my computing environment

View the Project on GitHub creichert/dotfiles

23 September 2018

Clean chromium system fonts

by creichert

For a lot of websites, I prefer to override the default css to use my system fonts. I’ve tried several browser extensions to accomplish this goal, but most of them suffered from the same problem: they override a global wildcard css selector and mark it as !important. This can cause a lot of icons and other css glyphs to show incorrectly (usually as a box).


GTK doesn’t honor Xresources (as far as I know). These gtk settings will configure applications to use your system fonts.


Chromium is a bit more difficult. The GTK settings will set the font for most of chrome/chromium outside of the webpage view.

However, I also like to configure many websites to use my system fonts as well. Chrome does have a built-in font configuration dialogue, but it doesn’t override sites that set their own css fonts.

To override the default font and allow white-listing some sites, I use the stylebot extension.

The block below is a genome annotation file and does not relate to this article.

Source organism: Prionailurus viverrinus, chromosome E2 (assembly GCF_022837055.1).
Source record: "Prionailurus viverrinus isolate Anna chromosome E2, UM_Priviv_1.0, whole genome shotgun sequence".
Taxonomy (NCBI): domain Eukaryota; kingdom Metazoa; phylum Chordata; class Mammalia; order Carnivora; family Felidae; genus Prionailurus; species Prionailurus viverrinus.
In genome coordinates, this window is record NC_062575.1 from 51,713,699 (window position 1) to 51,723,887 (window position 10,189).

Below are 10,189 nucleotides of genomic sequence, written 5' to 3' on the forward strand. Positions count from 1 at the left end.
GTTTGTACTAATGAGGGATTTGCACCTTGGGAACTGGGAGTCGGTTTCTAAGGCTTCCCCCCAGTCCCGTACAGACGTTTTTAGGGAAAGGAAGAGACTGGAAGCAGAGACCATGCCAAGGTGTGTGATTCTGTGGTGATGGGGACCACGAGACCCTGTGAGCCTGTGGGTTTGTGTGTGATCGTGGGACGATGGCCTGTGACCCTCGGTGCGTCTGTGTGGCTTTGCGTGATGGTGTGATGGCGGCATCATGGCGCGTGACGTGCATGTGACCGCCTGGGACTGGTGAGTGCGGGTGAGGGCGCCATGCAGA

In the stylebot css configuration, I use the following snippet.

body, p, td, h1, h2, h3, h4, h5, h6, tt, code, pre, a, cite, li {
    font-family: "monofur", monospace, sans-serif;

The good thing about this configuration is that it doesn’t override all styles with a wildcard selector. I’ve only tested it for a few days, but it seems to work perfectly on every site I’ve tried.

like some other extensions which “force” user fonts do. The big problem with forcing system fonts using the * wildcard css selector is icon sets like font-awesome do not work


I also use cvim which, alas, has it’s own css stetings 😧. For the cvim extension, I use this gist to configure cvim and keep the settings synced. The cvim.css replaces the color and font to that of my xresources config.